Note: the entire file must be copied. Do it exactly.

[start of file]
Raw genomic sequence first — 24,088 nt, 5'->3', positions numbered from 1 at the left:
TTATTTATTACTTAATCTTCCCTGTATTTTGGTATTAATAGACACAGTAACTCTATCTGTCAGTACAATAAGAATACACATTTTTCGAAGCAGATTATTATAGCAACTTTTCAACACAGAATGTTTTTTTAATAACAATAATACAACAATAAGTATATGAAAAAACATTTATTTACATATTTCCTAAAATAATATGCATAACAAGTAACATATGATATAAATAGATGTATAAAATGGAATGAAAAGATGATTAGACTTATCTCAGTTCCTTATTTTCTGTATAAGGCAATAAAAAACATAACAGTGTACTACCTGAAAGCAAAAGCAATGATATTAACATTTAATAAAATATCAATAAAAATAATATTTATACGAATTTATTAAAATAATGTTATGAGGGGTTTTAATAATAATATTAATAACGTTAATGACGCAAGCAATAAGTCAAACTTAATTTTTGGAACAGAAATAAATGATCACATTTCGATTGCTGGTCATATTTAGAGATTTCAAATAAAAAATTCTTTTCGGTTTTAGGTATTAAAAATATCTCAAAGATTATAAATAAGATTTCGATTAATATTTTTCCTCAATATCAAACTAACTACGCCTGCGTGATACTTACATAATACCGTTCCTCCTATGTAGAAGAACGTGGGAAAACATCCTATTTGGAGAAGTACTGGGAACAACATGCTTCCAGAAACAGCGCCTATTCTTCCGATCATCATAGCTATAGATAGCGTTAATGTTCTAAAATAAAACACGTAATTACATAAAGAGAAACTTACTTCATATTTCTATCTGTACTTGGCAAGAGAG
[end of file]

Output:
Raw genomic sequence first — 24,088 nt, 5'->3', positions numbered from 1 at the left:
TTATTTATTACTTAATCTTCCCTGTATTTTGGTATTAATAGACACAGTAACTCTATCTGTCAGTACAATAAGAATACACATTTTTCGAAGCAGATTATTATAGCAACTTTTCAACACAGAATGTTTTTTTAATAACAATAATACAACAATAAGTATATGAAAAAACATTTATTTACATATTTCCTAAAATAATATGCATAACAAGTAACATATGATATAAATAGATGTATAAAATGGAATGAAAAGATGATTAGACTTATCTCAGTTCCTTATTTTCTGTATAAGGCAATAAAAAACATAACAGTGTACTACCTGAAAGCAAAAGCAATGATATTAACATTTAATAAAATATCAATAAAAATAATATTTATACGAATTTATTAAAATAATGTTATGAGGGGTTTTAATAATAATATTAATAACGTTAATGACGCAAGCAATAAGTCAAACTTAATTTTTGGAACAGAAATAAATGATCACATTTCGATTGCTGGTCATATTTAGAGATTTCAAATAAAAAATTCTTTTCGGTTTTAGGTATTAAAAATATCTCAAAGATTATAAATAAGATTTCGATTAATATTTTTCCTCAATATCAAACTAACTACGCCTGCGTGATACTTACATAATACCGTTCCTCCTATGTAGAAGAACGTGGGAAAACATCCTATTTGGAGAAGTACTGGGAACAACATGCTTCCAGAAACAGCGCCTATTCTTCCGATCATCATAGCTATAGATAGCGTTAATGTTCTAAAATAAAACACGTAATTACATAAAGAGAAACTTACTTCATATTTCTATCTGTACTTGGCAAGAGAG